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Enclosed is a full-page ad that I tore out of SkyMall magazine on a recent flight. The product for sale is called the StressEraser and I'll be damned if I can figure out exactly what it does. The ad refers to its ability to correct our "ergotropic tuning," whatever the hell that is. I can't even decide whether that's a good thing or a bad thing. Before I sent this, I did my homework but found nothing. Can you find out what ergotropic tuning is, and tell me what this product is supposed to do?

—C.J., Boise

Given the mission of SkyMall ("Distracting air travelers from thoughts of fiery death for more than 15 years"), a new advertiser might consider requiring more compelling and understandable copy; I can't decipher this ad either. The product's Web site is only slightly more helpful, describing ergotropic tuning as, basically, conditioning that makes a person react more strongly to stress—still incomprehensible mumbo jumbo. So, we're left breaking the words apart to solve the mystery. By my appraisal, the word ergotropic apparently means "an involuntary response (-tropism) to work (ergo-)." Clearly, the copywriters at SkyMall suffer from the lethargic form of this dreaded condition.

Cryptic ads notwithstanding, the StressEraser is an intriguing little device. About the size and shape of an iPhone, the $300 unit is essentially a biofeedback machine designed to read your physiological responses through the pad on your left index finger. A graphic readout displays your pulse in the form of a wave. At intervals, a tiny triangle appears above the wave, prompting you to exhale and to clear your mind. In this manner, the StressEraser attempts to slow your breathing and heart rate, helping you to coordinate them in rhythm. You can't play Super Mario Bros. on the thing, but it does keep score; the StressEraser awards you up to three points for each perfect breath and maintains a record of your progress. Until now, getting credit for simply breathing has always been the exclusive territory of high school football stars.

Speaking of high school, you may recall the absorbing Biology class filmstrip, Danny's Fascinating Autonomic Nervous System, that ultimately provided the rationale for this product. The sympathetic half of the autonomic system, stimulated by adrenaline, increases heart rate and blood pressure. This makes possible the quick physical reactions we know as the "fight-or-flight response" (the latter being my specialty anywhere outside homeroom). The reverse effect, sometimes called the "rest-and-digest response," is the realm of the parasympathetic system. This second, opposite system acts like a brake, and when stimulated on its own for any length of time, increases feelings of relaxation and calm. The StressEraser attempts to place the parasympathetic system under voluntary control by teaching you to synchronize your breath with your pulse. Learning to diminish your own stress, sans Xanax, is a skill surely worth knowing.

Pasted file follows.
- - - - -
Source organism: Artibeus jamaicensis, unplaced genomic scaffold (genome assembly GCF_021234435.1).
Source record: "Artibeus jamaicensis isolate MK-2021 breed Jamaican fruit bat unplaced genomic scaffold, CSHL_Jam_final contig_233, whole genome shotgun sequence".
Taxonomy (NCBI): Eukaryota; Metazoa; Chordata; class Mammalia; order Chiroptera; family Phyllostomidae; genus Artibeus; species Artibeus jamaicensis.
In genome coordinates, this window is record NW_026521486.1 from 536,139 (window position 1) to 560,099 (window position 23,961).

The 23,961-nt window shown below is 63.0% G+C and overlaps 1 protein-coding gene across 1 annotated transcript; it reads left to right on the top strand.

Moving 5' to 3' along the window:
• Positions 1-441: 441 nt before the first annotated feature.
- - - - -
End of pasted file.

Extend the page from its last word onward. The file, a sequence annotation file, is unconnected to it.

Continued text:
Does it work? Almost certainly. Is it groundbreaking? Not really. Meditation and other breathing techniques have a long history of providing the same result—well before AA batteries were $8 a pack. Concentration on your breath, or a relaxed focus on a repeated word—or mantra—induces what has been called "the relaxation response" (a term coined by medical researcher Dr. Herbert Benson in his 1985 book of the same name). Even though the same physiological reaction can be accomplished by meditation, the innovation of the StressEraser is its helpful guidance of biofeedback. This makes attaining the relaxation response much easier for the short-attention-span, high-income population, since no practice or commitment is required. The incense and sitar music are, unfortunately, sold separately.

As I have not actually tested this pocket yogi, I cannot give a firsthand opinion of its effectiveness. However, in an extensive evaluation, one reviewer noted that he scored especially high when he used the device while actually meditating at the same time (that seems unfair somehow). In the category of side effects, the only drawback appears to be that users often report falling asleep during, or shortly after use. In response, the maker has now begun testing the StressEraser for use in sleep induction, but so far, it hasn't been proven to work any better than just watching Charlie Rose.

Still, after a great deal of research, I cannot accurately define ergotropic tuning. The only possibility remaining is that it has something to do with improving the selection of in-flight radio stations pumped through the armrest. If StressEraser can do something about that, they might be able to finally advertise in a magazine that doesn't compete for space with a barf bag.

Dr. Ed Rabin is a chiropractor practicing at Life Chiropractic Center in Boise. Send SkyMall gift certificates and health-related questions to theantidote@edrabin.com (on the Web at www.edrabin.com).

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